Black Nurse Scientists Mentoring Program Tours N.C. A&T to Inspire Advanced Nursing Careers

By Jamie Crockett / 03/11/2024 College of Health and Human Sciences, Nursing

–  Renee Douglas contributed to this report.

EAST GREENSBORO, N.C. (March 11, 2024) – Approximately 150 students pursuing the nursing track at North Carolina Agricultural and Technical State University participated in the inaugural Black Nurse Scientists Mentoring Program Historically Black Colleges and Universities (HBCUs) Tour at Union Square in downtown Greensboro.

The tour kickoff featured activities for students and presentations from four Black nurse scientists highlighting their expertise and the need for more diverse students to pursue doctorates in the field so they can become leaders in addressing health inequities in their communities.

Schenita Randolph, Ph.D., an associate professor at Duke University School of Nursing and a former N.C. A&T faculty member, is one of four Betty Irene Moore Fellowship for Nurse Leaders and Innovators inaugural cohort members. Kamila A. Alexander, Ph.D., RN (Johns Hopkins School of Nursing), Dawn M. Aycock, Ph.D., RN (Georgia State School of Nursing), and Fawn A. Cothran, Ph.D., RN (National Alliance for Caregiving) joined her on the tour after they secured funding from the Gordon and Betty Moore Foundation.

Students participated in one of three escape rooms, highlighting scenarios related to the presenters’ research expertise in intimate partner violence, stroke prevention and dementia family caregiving research, respectively.

“As we think about addressing health disparities and outcomes, we know that the workforce for nursing needs to reflect that of the population,” said Randolph, an A&T alumna and founding director of the Addressing Health Disparities through Equity, Engagement, Advocacy, and Trust (HEEAT) lab.

“When we recognize that infant mortality, HIV and cardiovascular disease are high among communities of color, we must consider how we are preparing students to meet those needs,” she said. “When we think about leaders and addressing inequities, we have to be at the table.”

Randolph, whose research includes addressing sexual health inequities Black male adolescents and women experience, described the nursing landscape to audience members. She underscored that most HBCUs are located in the south and only three of them – Hampton University, Southern University A&M College and Morgan State University – have Ph.D. programs related to nursing.

Randolph also discussed the differences between Ph.D. and Doctor of Nursing Practice (DNP) programs, pointing to the shortage of nursing personnel with doctoral degrees and how it limits the preparation of the next generation of leaders.

“Among nurses in positions of greater influence, Black nurses are only 8.8% of full-time nursing faculty, less than 10% are deans or directors, and less than 1% are nurse scientists,” she said. “And research shows DNP programs have increased in enrollment. However, the enrollment for research-focused doctoral degrees might be high, but the graduation rates are low. There is an urgent need for both DNP and Ph.D. programs that graduate Black nurses and other nurses of color.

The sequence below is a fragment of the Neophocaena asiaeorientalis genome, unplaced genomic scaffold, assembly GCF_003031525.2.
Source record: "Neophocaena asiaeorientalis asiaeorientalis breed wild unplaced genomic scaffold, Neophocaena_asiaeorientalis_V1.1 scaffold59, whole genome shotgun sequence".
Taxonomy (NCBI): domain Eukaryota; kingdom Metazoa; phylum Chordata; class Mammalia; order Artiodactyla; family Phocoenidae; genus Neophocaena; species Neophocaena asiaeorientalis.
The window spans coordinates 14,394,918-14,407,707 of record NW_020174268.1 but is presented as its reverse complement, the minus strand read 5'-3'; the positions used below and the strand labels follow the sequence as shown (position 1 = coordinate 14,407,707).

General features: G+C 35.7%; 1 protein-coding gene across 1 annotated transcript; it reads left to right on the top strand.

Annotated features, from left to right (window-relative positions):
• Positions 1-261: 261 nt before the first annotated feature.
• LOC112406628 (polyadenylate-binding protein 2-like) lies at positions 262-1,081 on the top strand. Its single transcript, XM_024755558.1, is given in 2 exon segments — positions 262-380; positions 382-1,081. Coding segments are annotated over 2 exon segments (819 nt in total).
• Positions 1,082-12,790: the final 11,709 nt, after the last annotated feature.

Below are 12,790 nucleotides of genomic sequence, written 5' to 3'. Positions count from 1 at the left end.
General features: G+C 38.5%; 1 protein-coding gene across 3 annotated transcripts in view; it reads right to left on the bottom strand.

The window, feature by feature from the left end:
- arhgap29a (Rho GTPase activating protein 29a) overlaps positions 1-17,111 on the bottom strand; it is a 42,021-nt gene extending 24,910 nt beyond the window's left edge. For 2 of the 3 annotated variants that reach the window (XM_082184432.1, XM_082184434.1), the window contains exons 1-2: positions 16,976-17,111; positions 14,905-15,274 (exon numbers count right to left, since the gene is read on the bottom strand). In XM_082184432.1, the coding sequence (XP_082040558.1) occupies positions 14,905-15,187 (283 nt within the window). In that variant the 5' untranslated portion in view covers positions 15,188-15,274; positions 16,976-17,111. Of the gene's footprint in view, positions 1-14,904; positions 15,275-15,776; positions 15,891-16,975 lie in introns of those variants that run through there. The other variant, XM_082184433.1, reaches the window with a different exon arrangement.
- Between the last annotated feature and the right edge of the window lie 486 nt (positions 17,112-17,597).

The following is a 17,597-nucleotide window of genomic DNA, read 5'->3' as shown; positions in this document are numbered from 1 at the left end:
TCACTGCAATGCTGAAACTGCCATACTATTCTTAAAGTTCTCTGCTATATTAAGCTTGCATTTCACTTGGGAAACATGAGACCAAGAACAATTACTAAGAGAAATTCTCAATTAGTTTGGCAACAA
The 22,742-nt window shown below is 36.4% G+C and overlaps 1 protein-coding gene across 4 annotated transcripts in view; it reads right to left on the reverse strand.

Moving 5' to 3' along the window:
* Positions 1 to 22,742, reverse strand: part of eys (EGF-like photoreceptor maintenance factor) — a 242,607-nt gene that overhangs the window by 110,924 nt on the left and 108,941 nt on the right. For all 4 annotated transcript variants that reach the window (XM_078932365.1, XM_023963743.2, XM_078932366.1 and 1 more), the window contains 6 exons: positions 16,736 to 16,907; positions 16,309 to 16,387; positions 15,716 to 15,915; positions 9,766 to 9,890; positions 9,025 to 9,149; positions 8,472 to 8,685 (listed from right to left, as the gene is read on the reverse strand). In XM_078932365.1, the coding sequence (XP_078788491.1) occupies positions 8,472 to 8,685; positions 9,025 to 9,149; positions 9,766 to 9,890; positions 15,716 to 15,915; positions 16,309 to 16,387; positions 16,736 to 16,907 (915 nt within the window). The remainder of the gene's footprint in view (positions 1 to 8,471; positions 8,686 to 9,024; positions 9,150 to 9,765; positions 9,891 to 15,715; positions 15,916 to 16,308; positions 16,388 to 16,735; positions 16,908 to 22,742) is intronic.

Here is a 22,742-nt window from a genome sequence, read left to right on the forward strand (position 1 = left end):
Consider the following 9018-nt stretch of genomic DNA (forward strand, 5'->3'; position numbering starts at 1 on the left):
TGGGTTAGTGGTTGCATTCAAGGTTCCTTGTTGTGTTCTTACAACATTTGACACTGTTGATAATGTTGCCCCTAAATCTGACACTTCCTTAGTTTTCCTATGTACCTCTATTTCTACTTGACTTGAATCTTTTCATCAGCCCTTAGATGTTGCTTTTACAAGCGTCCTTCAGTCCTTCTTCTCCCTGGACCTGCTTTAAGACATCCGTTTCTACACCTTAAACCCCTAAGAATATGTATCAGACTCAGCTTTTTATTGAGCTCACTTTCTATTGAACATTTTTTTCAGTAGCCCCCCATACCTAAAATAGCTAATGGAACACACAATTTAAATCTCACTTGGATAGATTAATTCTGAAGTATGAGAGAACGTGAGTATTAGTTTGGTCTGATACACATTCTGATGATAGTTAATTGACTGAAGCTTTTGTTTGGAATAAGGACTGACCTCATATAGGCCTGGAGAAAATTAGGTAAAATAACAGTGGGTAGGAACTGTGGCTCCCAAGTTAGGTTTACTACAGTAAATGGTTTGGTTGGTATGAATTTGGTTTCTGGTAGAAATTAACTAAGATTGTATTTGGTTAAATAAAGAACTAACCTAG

“There is something else that you can do with your career as a nurse beyond the bedside.”

Nursing students in A&T’s John R. and Kathy R. Hairston College of Health and Human Sciences are required to participate in research, internship and clinical opportunities before graduating.

Senior nursing student Rose Jackson contributed to a research study at New York University and will be the first HBCU student to present at the Midwest Nursing Research Society conference. Jackson will present a literature review of the barriers and facilitators that affect physical activities of Black women.

“I reviewed a lot of different articles, and there weren’t that many focused on Black women specifically and their perspectives of physical activity, which made the process a little hard,” said Jackson. “It was eye-opening for me because some of the things I saw, I’ve never thought about how I engage in physical activity, or even how my peers or family members engage.”

Students who are preparing to enter A&T’s rigorous nursing program said the discussion helped them think differently about their career options.

“It was empowering being able to see other Black women in my field that have done significant things for the community,” said Ryan Jackson, a sophomore pre-nursing student. “There are many more opportunities within nursing than I thought, but now my eyes have been opened to all the possibilities. There is so much that I can achieve during my career path.”

Randolph believes the tour will contribute to addressing the existing gap of challenges in promoting and increasing representation of nurse scientists.

“It’s important to expose undergraduate students to various academic and leadership pursuits and opportunities for them to grow,” said Randolph. “This includes helping them build a strong social network of individuals that can collaborate and support one another – potentially mitigating some of the challenges faced due to limited resources.”

A&T recently announced the University of North Carolina System Board of Governors unanimously approved a DNP program in the Hairston College, with expectations to receive applications as early as fall 2024.

Media Contact Information: jicrockett@ncat.edu

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